Peter frowned. In his mind, London glowed like a candle behind frosted glass; Sentinels, Guides, and even powerful Sensitives like Bunter glittered like pinprick stars against the ambient light of a thousand more mundane minds. But here—here it was different. There were splashes of emotion, but the glow dimmed, and there were few stars. Even they were dim, with the exception of two that blazed in the gloom. This was entirely outside Peter’s experience. In the years since he had switched on in the middle of the bloody battle for Le Cateau, even a town full of civilians traumatized by a month of constant shelling had enough emotion left to gleam bright in the mental landscape. This was not—this could not be natural!

Even as he thought that, as he moved perilously close to the blazing lights in the middle of the wrong wrong wrong dimness, something landed on his lap with enough force that his eyes jerked open and his mind rose up defensively protect wrong protect when he met the green-eyed gaze of the cat just a moment before it head-butted his chest, disappeared, and Peter fell into blue.




When he opened his eyes, blue-tinted Scottish moors stretched before him, mountains rising in the distance, and the wildcat was seated on a hillock to his left. Here, in his natural habitat, it was easier to see his muscle mass and heavy claws, rather than fluffy fur and tabby stripes.

“You pest! Be glad Bunter wasn’t in the room, it’s quite possible I would have seen him as a threat after all that!” Peter exclaimed. The wildcat flicked an ear at him. Peter grumbled for a moment, then conceded.

“Very well, I would not have seen him as an enemy, not Bunter. Still, what was the meaning of that? I found something quite extraordinary, and not in a good way. I was attempting to investigate.”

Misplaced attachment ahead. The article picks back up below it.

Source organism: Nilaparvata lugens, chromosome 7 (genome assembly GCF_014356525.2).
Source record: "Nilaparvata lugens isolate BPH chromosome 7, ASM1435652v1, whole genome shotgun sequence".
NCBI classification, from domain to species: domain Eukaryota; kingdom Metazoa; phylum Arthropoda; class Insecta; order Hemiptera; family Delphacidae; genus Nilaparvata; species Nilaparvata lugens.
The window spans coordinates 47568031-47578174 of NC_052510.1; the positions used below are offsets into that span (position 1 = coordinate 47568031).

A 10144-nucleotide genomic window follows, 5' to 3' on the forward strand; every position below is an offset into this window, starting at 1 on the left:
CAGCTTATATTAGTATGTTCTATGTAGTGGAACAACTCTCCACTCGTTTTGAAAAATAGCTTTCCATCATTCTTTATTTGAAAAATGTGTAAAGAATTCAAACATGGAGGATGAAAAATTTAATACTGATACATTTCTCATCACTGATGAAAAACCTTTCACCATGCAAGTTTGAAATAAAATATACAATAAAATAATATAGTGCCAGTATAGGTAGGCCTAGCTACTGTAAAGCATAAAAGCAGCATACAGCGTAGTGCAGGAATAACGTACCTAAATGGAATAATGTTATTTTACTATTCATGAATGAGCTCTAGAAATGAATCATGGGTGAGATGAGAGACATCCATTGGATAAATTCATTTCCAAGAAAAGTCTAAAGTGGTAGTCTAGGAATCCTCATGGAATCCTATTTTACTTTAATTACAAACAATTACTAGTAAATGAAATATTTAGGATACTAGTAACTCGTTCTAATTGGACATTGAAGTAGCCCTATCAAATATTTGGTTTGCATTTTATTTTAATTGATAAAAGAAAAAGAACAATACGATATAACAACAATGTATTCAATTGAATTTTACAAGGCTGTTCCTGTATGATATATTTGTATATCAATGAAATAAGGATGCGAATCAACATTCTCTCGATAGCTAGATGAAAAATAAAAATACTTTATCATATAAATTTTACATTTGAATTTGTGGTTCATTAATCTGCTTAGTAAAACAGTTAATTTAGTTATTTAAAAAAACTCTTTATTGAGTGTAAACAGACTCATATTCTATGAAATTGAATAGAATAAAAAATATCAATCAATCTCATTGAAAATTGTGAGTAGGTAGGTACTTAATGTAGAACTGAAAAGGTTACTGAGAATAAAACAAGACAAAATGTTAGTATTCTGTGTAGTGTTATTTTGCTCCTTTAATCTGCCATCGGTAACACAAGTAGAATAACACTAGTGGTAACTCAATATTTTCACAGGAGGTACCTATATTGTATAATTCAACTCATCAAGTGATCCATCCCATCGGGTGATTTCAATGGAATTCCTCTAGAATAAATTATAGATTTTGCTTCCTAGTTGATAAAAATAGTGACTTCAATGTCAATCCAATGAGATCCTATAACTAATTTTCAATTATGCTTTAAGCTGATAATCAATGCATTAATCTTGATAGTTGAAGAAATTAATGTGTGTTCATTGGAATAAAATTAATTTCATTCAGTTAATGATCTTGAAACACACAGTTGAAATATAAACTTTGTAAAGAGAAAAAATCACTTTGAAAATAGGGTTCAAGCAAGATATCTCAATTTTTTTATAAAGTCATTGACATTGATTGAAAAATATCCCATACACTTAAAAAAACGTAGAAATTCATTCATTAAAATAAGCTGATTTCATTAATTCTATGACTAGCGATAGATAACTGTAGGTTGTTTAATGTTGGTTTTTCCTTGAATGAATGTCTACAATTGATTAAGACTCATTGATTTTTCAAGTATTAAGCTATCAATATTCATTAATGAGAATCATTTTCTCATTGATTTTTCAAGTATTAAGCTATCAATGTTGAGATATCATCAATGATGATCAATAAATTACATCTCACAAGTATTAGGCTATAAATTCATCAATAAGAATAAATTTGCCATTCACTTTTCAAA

The wildcat murred reprovingly, and as if in echo, a rough caw came from above. Peter looked up, startled. A large raven circled down and landed next to the wildcat. It hopped forward a few inches, cocking its head and watching Peter over its wicked black beak. Peter wobbled a moment, then sat abruptly in the thick blue heather.

“This is impossible,” he whispered, but he knew whose spirit guide this was. Most Sentinels and Guides found blue jungles when they visited the spirit world, but higher level Sentinels and Guides sometimes found themselves in a different geography entirely. It reverted back to jungle when other Guides had tried to contact him. Bertie had confided it was the same for him and Jeeves. Their winter landscape and hidden burrow was open only to Bertie, Jeeves, and their spirit animals. From what literature Bertie had retrieved for him from the SG Council, it was the same for every high-ranking Sentinel and Guide. Only a Guide’s Sentinel could share the Guide’s personal landscape, and vice versa.

Which meant that this was his Sentinel’s spirit. Peter could feel his heart practically stop in shock and a hope that had long been crushed under a decade of waiting.